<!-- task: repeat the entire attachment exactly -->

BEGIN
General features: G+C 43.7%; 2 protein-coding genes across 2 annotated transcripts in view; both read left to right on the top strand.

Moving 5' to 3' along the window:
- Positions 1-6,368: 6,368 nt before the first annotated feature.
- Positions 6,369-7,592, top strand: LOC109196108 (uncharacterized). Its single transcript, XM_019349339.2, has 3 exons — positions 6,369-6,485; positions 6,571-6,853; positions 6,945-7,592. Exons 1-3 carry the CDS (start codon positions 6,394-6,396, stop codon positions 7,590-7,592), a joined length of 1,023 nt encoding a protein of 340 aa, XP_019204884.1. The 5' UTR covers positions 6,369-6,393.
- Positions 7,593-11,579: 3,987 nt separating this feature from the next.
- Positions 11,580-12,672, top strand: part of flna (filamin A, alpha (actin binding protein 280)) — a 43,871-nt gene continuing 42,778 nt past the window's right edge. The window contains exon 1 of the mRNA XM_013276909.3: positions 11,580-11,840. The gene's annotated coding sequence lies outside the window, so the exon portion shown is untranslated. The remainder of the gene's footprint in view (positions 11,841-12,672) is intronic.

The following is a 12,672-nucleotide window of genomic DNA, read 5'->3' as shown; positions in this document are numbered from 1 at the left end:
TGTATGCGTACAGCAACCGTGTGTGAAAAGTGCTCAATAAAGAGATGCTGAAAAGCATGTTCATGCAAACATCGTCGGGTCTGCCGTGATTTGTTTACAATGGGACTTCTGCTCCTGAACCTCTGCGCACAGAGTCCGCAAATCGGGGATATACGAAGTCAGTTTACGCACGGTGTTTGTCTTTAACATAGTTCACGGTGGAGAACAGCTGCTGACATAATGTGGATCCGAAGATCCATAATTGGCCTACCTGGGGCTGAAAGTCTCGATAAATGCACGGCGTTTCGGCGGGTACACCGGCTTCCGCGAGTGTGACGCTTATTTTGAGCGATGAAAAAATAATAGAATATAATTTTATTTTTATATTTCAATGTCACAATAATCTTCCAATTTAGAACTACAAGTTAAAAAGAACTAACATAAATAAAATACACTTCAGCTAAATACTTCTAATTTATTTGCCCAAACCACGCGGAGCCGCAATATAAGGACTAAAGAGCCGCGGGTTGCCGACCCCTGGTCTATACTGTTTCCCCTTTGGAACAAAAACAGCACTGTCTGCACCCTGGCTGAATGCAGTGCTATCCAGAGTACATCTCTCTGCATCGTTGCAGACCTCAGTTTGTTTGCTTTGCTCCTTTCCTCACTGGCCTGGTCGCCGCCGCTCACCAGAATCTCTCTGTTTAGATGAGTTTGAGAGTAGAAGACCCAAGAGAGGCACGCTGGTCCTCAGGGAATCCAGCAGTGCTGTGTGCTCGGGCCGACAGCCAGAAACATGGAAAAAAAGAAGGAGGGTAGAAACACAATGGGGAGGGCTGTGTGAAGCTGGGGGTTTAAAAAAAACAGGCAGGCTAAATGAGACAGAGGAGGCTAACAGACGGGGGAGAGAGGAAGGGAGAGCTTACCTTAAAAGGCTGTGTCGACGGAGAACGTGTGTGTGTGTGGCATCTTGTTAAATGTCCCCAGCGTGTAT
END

General features: G+C 43.7%; 2 protein-coding genes across 2 annotated transcripts in view; both read left to right on the top strand.

Moving 5' to 3' along the window:
- Positions 1-6,368: 6,368 nt before the first annotated feature.
- Positions 6,369-7,592, top strand: LOC109196108 (uncharacterized). Its single transcript, XM_019349339.2, has 3 exons — positions 6,369-6,485; positions 6,571-6,853; positions 6,945-7,592. Exons 1-3 carry the CDS (start codon positions 6,394-6,396, stop codon positions 7,590-7,592), a joined length of 1,023 nt encoding a protein of 340 aa, XP_019204884.1. The 5' UTR covers positions 6,369-6,393.
- Positions 7,593-11,579: 3,987 nt separating this feature from the next.
- Positions 11,580-12,672, top strand: part of flna (filamin A, alpha (actin binding protein 280)) — a 43,871-nt gene continuing 42,778 nt past the window's right edge. The window contains exon 1 of the mRNA XM_013276909.3: positions 11,580-11,840. The gene's annotated coding sequence lies outside the window, so the exon portion shown is untranslated. The remainder of the gene's footprint in view (positions 11,841-12,672) is intronic.

The following is a 12,672-nucleotide window of genomic DNA, read 5'->3' as shown; positions in this document are numbered from 1 at the left end:
TGTATGCGTACAGCAACCGTGTGTGAAAAGTGCTCAATAAAGAGATGCTGAAAAGCATGTTCATGCAAACATCGTCGGGTCTGCCGTGATTTGTTTACAATGGGACTTCTGCTCCTGAACCTCTGCGCACAGAGTCCGCAAATCGGGGATATACGAAGTCAGTTTACGCACGGTGTTTGTCTTTAACATAGTTCACGGTGGAGAACAGCTGCTGACATAATGTGGATCCGAAGATCCATAATTGGCCTACCTGGGGCTGAAAGTCTCGATAAATGCACGGCGTTTCGGCGGGTACACCGGCTTCCGCGAGTGTGACGCTTATTTTGAGCGATGAAAAAATAATAGAATATAATTTTATTTTTATATTTCAATGTCACAATAATCTTCCAATTTAGAACTACAAGTTAAAAAGAACTAACATAAATAAAATACACTTCAGCTAAATACTTCTAATTTATTTGCCCAAACCACGCGGAGCCGCAATATAAGGACTAAAGAGCCGCGGGTTGCCGACCCCTGGTCTATACTGTTTCCCCTTTGGAACAAAAACAGCACTGTCTGCACCCTGGCTGAATGCAGTGCTATCCAGAGTACATCTCTCTGCATCGTTGCAGACCTCAGTTTGTTTGCTTTGCTCCTTTCCTCACTGGCCTGGTCGCCGCCGCTCACCAGAATCTCTCTGTTTAGATGAGTTTGAGAGTAGAAGACCCAAGAGAGGCACGCTGGTCCTCAGGGAATCCAGCAGTGCTGTGTGCTCGGGCCGACAGCCAGAAACATGGAAAAAAAGAAGGAGGGTAGAAACACAATGGGGAGGGCTGTGTGAAGCTGGGGGTTTAAAAAAAACAGGCAGGCTAAATGAGACAGAGGAGGCTAACAGACGGGGGAGAGAGGAAGGGAGAGCTTACCTTAAAAGGCTGTGTCGACGGAGAACGTGTGTGTGTGTGGCATCTTGTTAAATGTCCCCAGCGTGTAT